Document Detail

Re-interpreting anaerobic metabolism: an argument for the application of both anaerobic glycolysis and excess post-exercise oxygen comsumption (EPOC) as independent sources of energy expenditure.
MedLine Citation:
PMID:  9535579     Owner:  NLM     Status:  MEDLINE    
Due to current technical difficulties and changing cellular conditions, the measurement of anaerobic and recovery energy expenditure remains elusive. During rest and low-intensity steady-state exercise, indirect calorimetric measurements successfully represent energy expenditure. The same steady-state O2 uptake methods are often used to describe the O2 deficit and excess post-oxygen consumption (EPOC): 1 l O2 = 5 kcal = 20.9 kJ. However, an O2 deficit plus exercise O2 uptake measurement ignores energy expenditure during recovery, and an exercise O2 uptake plus EPOC measurement misrepresents anaerobic energy expenditure. An alternative solution has not yet been proposed. Anaerobic glycolysis and mitochondrial respiration are construed here as a symbiotic union of metabolic pathways, each contributing independently to energy expenditure and heat production. Care must be taken when using O2 uptake alone to quantify energy expenditure because various high-intensity exercise models reveal that O2 uptake can lag behind estimated energy demands or exceed them. The independent bioenergetics behind anaerobic glycolysis and mitochondrial respiration can acknowledge these discrepancies. Anaerobic glycolysis is an additive component to an exercise O2 uptake measurement. Moreover, it is the assumptions behind steady-state O2 uptake that do not permit proper interpretation of energy expenditure during EPOC; 1 l O2 not = 20.9 kJ. Using both the O2 deficit and a modified EPOC for interpretation, rather than one or the other, leads to a better method of quantifying energy expenditure for higher intensity exercise and recovery.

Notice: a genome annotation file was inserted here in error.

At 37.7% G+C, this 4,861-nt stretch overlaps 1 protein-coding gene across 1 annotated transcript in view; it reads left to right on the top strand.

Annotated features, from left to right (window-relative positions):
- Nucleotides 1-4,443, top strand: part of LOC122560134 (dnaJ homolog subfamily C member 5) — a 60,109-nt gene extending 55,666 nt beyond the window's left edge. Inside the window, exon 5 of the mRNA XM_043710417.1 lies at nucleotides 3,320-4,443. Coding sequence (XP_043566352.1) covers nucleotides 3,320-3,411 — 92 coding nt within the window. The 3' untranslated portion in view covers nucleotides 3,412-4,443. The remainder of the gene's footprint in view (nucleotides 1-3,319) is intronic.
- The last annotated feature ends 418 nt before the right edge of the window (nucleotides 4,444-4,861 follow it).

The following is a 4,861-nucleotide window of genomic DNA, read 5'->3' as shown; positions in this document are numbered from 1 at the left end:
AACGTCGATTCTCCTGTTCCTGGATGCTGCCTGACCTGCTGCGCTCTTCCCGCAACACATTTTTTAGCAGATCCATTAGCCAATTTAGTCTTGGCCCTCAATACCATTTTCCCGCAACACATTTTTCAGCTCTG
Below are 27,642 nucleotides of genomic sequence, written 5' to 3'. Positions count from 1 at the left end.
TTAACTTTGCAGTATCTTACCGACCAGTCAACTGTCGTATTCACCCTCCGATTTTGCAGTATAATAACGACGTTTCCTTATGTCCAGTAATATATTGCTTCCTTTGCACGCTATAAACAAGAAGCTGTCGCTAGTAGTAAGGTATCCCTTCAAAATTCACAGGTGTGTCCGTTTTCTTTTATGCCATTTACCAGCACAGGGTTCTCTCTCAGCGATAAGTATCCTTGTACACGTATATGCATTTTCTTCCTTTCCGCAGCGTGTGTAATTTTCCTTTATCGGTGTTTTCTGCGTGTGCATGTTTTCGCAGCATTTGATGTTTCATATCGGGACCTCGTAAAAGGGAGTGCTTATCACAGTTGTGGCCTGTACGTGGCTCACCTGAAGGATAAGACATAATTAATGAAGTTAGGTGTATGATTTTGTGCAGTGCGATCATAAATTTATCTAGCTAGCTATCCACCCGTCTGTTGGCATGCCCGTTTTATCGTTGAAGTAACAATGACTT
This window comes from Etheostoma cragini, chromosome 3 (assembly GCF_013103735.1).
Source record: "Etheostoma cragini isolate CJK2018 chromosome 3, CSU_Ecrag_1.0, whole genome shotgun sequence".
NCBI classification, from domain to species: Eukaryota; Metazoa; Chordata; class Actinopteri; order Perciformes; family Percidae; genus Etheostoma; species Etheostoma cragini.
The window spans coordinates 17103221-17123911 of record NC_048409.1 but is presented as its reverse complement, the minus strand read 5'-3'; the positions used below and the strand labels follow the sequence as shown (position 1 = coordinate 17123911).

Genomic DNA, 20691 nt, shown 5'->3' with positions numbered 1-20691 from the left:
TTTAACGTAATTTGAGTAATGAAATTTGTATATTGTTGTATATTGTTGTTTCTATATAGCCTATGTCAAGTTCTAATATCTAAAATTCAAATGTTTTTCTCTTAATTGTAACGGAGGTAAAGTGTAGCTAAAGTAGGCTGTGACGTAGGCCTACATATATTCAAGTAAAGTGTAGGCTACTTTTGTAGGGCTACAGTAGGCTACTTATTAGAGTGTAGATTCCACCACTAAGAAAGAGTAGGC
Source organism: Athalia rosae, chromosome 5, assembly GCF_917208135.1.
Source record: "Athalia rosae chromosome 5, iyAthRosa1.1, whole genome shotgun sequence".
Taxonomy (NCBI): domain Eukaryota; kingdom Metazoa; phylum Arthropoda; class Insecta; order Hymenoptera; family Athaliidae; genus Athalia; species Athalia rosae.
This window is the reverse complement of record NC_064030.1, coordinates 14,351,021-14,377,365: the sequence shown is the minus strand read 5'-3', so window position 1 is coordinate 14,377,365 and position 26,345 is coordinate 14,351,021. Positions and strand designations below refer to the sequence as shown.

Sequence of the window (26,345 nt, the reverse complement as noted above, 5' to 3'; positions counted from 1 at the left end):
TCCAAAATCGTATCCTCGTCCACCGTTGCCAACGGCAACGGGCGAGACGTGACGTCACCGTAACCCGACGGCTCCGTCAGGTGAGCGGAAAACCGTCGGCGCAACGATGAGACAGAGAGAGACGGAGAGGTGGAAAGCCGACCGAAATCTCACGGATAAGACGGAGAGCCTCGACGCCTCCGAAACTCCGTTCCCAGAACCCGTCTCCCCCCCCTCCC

C B Scott
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Publication Detail:
Type:  Journal Article; Review    
Journal Detail:
Title:  European journal of applied physiology and occupational physiology     Volume:  77     ISSN:  0301-5548     ISO Abbreviation:  Eur J Appl Physiol Occup Physiol     Publication Date:  1998 Feb 
Date Detail:
Created Date:  1998-05-08     Completed Date:  1998-05-08     Revised Date:  2005-11-16    
Medline Journal Info:
Nlm Unique ID:  0410266     Medline TA:  Eur J Appl Physiol Occup Physiol     Country:  GERMANY    
Other Details:
Languages:  eng     Pagination:  200-5     Citation Subset:  IM    
The Heart and Lung Group of Savannah, GA 31405, USA.
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MeSH Terms
Energy Metabolism / physiology*
Exercise / physiology*
Glycolysis / physiology*
Oxygen Consumption*

From MEDLINE®/PubMed®, a database of the U.S. National Library of Medicine

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